Togo History

Togo Dictionary of History

Togo West African state, overlooking the Gulf of Guinea. Territory of limited size, inhabited by a majority Ewe to the S and ethnically more composite to the North (kabye, chokosi, bassare, konkomba, tamberma, fulani, hausa, etc.), the Togo is historically located between the powerful Akan states in the West – in particular the Asante – and the Dahomey to E. Invested several times in the 18th and 19th centuries. from the expansionism of the Asante in its western areas, the region was the scene in the late nineteenth century of German penetration, initiated by the explorer Gustav Nachtigal who, in the wake of a previous missionary and mercantile presence, concluded treaties with the local leaders on the coast (1884). The interior was occupied between 1887 and 1889, the year in which the borders of the small colony of Togo with France to the East and with Great Britain to the West were established. In 1914, the First World War broke out in Europe, the Allies penetrated the Togo from different sides leading to a rapid surrender of the German forces. The territory was submitted to the mandate of the Inter-Allied Supreme Council (1919) and in 1920 the colony was entrusted by the League of Nations in the form of a mandate to France and England, dividing the Ewe population into two sections, which constantly pursued reunification. The British Togo, with its capital Ho, was administratively annexed to the Gold Coast (od. Ghana), while the French Togo, ceased following the referendum of 1956 the fiduciary regime, became a republic within the Franco-African Community. In the French mandate, the nationalist movement (ewe) was represented by the Comité de l’unité togolaise (CUT) of S. Olympio and the Parti de l’unité togolaise (PUT) of N. Grunitzky, prime minister of the autonomous government (1956). Olympio succeeded him in 1958, becoming president of the Togo in 1961 (independent since 27 April 1960). In 1963 Olympio was assassinated in a coup led by G. Eyadéma who, after having established a government led by Grunitzky, with a new military coup (1967) assumed the presidency and introduced in 1969 the single party (Rassemblement du peuple togolais, RPT). The opposition, in exile, repeatedly tried to overthrow the regime by accentuating the tension in the relations of the Togo with Ghana and Burkina Faso, accused of supporting the subversion. According to localcollegeexplorer, re-elected to the presidency as the sole candidate (1986), Eyadéma significantly reduced state intervention in the economy, as agreed with the International Monetary Fund. After serious riots that arose following popular protests, in 1992 Eyadéma introduced multi-partyism. A National Conference was then assembled, composed of state representatives, political parties, religious and professional groups, which proclaimed its sovereignty and deprived the president of many of his prerogatives, appointing a transitional government headed by K. Koffigoh. Preceded by a failed attempt at coup, vitiated by fraud and characterized by a very low popular participation, the presidential elections took place in 1993, won again by Eyadéma, who also excelled in the controversial consultations of 1998 and 2003. Upon his death (2005) the army imposed of the State the son, F. Gnassingbé, legitimized in contested elections in 2005 and 2010.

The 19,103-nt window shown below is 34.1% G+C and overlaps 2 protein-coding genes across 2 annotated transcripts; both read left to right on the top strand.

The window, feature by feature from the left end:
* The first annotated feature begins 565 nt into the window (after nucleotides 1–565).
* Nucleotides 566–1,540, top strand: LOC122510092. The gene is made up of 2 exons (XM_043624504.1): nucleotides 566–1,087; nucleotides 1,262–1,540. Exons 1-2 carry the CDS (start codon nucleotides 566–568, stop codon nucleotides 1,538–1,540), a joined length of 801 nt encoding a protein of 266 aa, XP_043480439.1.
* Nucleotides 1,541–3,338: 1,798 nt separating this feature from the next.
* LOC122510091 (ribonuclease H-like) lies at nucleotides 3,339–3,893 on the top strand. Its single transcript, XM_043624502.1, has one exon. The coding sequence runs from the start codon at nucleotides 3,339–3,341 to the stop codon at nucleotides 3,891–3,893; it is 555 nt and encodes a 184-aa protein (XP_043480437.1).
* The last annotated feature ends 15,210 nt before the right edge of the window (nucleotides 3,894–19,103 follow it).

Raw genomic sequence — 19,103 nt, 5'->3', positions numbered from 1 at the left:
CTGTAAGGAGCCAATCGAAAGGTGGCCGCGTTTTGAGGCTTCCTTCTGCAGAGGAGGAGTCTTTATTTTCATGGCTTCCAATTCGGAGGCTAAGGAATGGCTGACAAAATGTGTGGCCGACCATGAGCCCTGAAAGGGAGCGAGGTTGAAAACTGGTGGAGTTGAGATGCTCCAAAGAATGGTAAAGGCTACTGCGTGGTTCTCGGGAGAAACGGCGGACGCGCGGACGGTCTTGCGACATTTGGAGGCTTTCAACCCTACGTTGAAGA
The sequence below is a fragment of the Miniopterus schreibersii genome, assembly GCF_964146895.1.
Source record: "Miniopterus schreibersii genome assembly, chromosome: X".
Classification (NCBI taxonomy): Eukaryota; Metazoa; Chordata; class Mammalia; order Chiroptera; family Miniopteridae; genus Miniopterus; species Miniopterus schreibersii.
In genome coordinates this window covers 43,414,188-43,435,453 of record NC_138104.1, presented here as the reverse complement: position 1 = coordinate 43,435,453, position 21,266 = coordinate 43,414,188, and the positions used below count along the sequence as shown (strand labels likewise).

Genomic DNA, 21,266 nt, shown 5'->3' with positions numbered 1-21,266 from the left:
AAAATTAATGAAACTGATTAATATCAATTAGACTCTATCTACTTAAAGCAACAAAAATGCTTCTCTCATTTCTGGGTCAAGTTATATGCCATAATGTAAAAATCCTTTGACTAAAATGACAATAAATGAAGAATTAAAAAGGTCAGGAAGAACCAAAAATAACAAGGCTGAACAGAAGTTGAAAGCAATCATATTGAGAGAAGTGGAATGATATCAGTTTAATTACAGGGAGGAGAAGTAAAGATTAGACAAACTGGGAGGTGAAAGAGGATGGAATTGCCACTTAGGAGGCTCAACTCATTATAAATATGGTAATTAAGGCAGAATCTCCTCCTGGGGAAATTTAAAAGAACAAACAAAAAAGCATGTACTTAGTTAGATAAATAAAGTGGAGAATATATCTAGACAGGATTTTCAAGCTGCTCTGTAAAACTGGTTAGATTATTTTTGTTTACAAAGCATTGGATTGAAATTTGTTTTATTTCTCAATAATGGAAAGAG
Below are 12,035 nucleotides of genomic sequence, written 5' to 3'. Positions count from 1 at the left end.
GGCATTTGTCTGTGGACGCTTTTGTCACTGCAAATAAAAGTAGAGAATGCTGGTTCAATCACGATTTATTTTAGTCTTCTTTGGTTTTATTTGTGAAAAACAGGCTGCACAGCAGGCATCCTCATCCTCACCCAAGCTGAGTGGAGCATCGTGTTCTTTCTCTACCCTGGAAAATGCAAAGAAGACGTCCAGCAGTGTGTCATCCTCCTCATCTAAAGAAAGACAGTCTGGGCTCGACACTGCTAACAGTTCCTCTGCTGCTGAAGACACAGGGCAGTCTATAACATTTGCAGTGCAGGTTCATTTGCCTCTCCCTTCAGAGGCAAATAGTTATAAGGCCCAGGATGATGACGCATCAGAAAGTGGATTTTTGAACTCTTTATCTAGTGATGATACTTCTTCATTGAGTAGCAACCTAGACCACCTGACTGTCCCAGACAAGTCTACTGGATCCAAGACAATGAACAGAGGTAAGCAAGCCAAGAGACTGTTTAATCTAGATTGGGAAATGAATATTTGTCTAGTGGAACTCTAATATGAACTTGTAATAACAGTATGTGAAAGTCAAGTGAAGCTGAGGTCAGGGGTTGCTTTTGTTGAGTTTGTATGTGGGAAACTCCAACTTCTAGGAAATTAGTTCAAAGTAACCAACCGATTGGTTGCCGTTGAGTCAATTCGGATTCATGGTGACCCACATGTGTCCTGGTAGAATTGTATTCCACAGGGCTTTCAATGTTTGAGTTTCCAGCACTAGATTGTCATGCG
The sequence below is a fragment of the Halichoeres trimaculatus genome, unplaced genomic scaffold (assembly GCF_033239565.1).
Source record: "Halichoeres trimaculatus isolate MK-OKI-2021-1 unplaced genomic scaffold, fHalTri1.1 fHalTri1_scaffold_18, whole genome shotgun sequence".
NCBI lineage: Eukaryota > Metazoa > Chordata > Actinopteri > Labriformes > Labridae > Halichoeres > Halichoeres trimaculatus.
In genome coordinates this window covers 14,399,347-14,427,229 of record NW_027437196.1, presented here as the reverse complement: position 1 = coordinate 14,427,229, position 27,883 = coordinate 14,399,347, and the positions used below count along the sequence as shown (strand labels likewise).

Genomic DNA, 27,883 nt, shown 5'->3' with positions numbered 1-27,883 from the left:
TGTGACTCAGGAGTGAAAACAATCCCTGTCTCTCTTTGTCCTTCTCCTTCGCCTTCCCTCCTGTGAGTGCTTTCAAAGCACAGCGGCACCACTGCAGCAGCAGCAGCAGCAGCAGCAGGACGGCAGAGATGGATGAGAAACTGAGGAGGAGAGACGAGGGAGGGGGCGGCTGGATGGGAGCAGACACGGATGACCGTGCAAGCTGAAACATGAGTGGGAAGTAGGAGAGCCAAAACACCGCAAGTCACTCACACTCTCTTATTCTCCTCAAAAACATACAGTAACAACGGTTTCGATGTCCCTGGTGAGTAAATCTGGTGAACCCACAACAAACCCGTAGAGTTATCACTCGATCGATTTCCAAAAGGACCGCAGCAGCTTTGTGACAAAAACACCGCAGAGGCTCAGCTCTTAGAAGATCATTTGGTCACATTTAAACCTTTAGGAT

TOGO . – The Togo sector already under British trust and administratively included in the Gold Coast, with the establishment of this colony in the independent state of Ghana it definitively entered (6 March 1957) to be part of this, of which it is now one of the 4 territories (33,775 km 2 ; 436,000 residents in 1956; capitol Ho, 5,818 residents): v. therefore ghana, in this App. The territory of the French Togo, which ceased following the referendum of October 1956, the fiduciary regime, was transformed into a republic (République du Togo) within the French Community. Subsequently (April 27, 1960) he acquired full independence and was admitted to the UN on the following September 20. The new republic (56,600 km 2 with 1,162,000 residents in 1960; density 20 residents per km 2 mostly Sudanese blacks; 1300 Europeans, mostly French) has a parliament of 46 members elected by universal suffrage for a term of 5 years.

The territory of the republic of Togo goes inland for 600 km up to the Sudan region. The most important center of the country rises along the coast: it is the capital Lomé (67,000 residents), Towards which the railway network and various roads converge, and which is equipped with an intercontinental airport. Being the city close to the border with Ghana, the port of Lomé feeds an intense current of traffic with Keta and Accra. Another port of moderate importance is Anécho. In the southern part, the most conspicuous food products are cassava, which is also exported to Ghana, corn, palm oil, exported to non-African countries, and yams. There is an oil mill in Agou and a factory for the manufacture of tapioca. Coconut palm is also grown here and cotton is south-east of Atakpamé.

The south-eastern slopes of the Monti del Togo are of considerable importance for cocoa and coffee crops alongside that of rice. In the center and north of the country, the basic products of the local diet are provided by millet and legumes, then by yams and rice. Peanuts are also important for export.

Phosphate deposits have been found near Anécho. The exploitation, in the hands of the Société des Mines de Bénin, should allow an annual export of 500,000 tons. There are also deposits of chromite and bauxite. The products that fuel exports to the greatest extent are cocoa (35%), coffee (20%), palm nuts (10%) and copra (10%).

Togo History